We’ll start by making the rolled center of our rose. Light the candle. Heat the inside bowl of the spoon until it begins to soften and warp. (The length of time this will take will depend on the quality of the spoons you’re using. Heavyweight spoons will take a little longer to soften.)
Then, pinch the edges inward to form a bud shape. Then, heat the neck of the spoon to soften, and snip off the handle close to the bowl, using a pair of craft scissors.
Now we’ll make some petals. For the petals, heat the underside of the spoon. Once it starts to melt, roll the tip of the spoon backwards. Ideally, you want the plastic to be warm enough to manipulate, but not hot enough to burn your hands. If the heat of is uncomfortable for you, you can wear a pair of stretchy winter gloves while doing this.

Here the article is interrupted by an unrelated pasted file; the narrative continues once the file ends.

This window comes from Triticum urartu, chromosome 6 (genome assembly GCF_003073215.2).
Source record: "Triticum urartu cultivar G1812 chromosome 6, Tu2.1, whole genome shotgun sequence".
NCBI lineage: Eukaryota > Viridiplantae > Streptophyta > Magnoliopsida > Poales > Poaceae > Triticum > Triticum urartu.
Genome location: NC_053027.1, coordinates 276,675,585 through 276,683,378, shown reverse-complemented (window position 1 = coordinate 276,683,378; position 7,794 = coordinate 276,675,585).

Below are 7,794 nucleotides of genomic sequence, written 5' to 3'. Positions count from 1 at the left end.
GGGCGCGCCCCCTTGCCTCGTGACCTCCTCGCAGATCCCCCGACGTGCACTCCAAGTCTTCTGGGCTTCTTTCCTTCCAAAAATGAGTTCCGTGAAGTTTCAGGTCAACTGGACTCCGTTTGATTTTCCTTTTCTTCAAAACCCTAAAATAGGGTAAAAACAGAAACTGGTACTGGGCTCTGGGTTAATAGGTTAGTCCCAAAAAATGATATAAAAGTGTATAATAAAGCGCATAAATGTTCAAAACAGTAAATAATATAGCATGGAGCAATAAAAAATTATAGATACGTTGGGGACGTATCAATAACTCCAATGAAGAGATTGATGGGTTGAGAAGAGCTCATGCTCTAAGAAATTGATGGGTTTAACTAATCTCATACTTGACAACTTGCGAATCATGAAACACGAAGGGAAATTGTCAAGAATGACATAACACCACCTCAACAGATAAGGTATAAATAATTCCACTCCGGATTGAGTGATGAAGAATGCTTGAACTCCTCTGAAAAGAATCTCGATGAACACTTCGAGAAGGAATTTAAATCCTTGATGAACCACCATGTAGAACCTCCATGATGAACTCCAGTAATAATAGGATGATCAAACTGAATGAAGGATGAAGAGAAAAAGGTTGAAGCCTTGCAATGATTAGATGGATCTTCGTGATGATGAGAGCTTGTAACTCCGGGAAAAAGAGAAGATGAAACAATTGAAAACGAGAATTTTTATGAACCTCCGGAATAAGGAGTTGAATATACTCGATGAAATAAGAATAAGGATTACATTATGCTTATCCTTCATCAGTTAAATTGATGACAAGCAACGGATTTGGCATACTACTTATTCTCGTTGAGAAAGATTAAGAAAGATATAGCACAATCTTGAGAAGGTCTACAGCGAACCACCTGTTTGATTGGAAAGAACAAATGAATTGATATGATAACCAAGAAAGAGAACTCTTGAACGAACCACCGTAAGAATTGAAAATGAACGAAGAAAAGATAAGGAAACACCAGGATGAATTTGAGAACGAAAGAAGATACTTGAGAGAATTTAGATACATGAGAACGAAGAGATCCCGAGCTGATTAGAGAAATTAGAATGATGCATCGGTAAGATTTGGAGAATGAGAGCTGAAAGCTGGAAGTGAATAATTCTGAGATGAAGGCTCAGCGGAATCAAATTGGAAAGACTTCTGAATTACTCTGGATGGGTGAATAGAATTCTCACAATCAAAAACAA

Warm the neck of the spoon and snip off the handle. Now we’ll join the petal to the bud. Pinch the two pieces together, and heat the bottom over the flame. As it melts, flatten the plastic into one piece with a pair of tweezers.
Continue adding petals. Every once in a while, warm the bottom of the rose and press it against a heat-proof surface, such as a ceramic plate or a piece of glass. Don’t feel discouraged if you mess up on a petal or two. If a spoon gets singed and turns brown, discard it. You’ll get the hang of it!
You can strengthen your rose by filling in small gaps with melted plastic. Heat a spoon handle, then press the end into the gap. Let cool slightly, then twist to break off.
It’s up to you to decide when your flower is finished, but I used 9 or 10 spoons on each of my roses. Hot glue a scrap of felt to the bottom of your rose. Now you can add a pin, hairclip, or a segment of ribbon to hang your rose from a necklace.
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